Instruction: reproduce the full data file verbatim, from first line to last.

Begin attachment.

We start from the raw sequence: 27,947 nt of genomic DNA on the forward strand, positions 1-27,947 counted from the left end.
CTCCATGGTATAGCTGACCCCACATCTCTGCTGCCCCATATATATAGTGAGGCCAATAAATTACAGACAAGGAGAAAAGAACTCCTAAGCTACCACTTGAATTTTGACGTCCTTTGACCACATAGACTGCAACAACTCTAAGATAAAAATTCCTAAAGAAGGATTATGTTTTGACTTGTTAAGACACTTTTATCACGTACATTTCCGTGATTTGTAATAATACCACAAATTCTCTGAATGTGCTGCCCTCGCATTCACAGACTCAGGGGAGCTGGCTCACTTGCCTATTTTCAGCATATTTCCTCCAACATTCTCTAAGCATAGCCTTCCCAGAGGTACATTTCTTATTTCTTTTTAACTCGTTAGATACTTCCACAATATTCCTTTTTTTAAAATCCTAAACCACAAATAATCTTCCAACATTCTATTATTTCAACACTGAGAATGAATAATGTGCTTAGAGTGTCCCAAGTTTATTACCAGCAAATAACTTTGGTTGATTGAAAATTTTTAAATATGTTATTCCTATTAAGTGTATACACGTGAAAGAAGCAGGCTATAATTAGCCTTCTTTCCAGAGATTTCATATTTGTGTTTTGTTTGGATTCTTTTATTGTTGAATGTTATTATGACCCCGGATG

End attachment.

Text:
We start from the raw sequence: 27,947 nt of genomic DNA on the forward strand, positions 1-27,947 counted from the left end.
CTCCATGGTATAGCTGACCCCACATCTCTGCTGCCCCATATATATAGTGAGGCCAATAAATTACAGACAAGGAGAAAAGAACTCCTAAGCTACCACTTGAATTTTGACGTCCTTTGACCACATAGACTGCAACAACTCTAAGATAAAAATTCCTAAAGAAGGATTATGTTTTGACTTGTTAAGACACTTTTATCACGTACATTTCCGTGATTTGTAATAATACCACAAATTCTCTGAATGTGCTGCCCTCGCATTCACAGACTCAGGGGAGCTGGCTCACTTGCCTATTTTCAGCATATTTCCTCCAACATTCTCTAAGCATAGCCTTCCCAGAGGTACATTTCTTATTTCTTTTTAACTCGTTAGATACTTCCACAATATTCCTTTTTTTAAAATCCTAAACCACAAATAATCTTCCAACATTCTATTATTTCAACACTGAGAATGAATAATGTGCTTAGAGTGTCCCAAGTTTATTACCAGCAAATAACTTTGGTTGATTGAAAATTTTTAAATATGTTATTCCTATTAAGTGTATACACGTGAAAGAAGCAGGCTATAATTAGCCTTCTTTCCAGAGATTTCATATTTGTGTTTTGTTTGGATTCTTTTATTGTTGAATGTTATTATGACCCCGGATG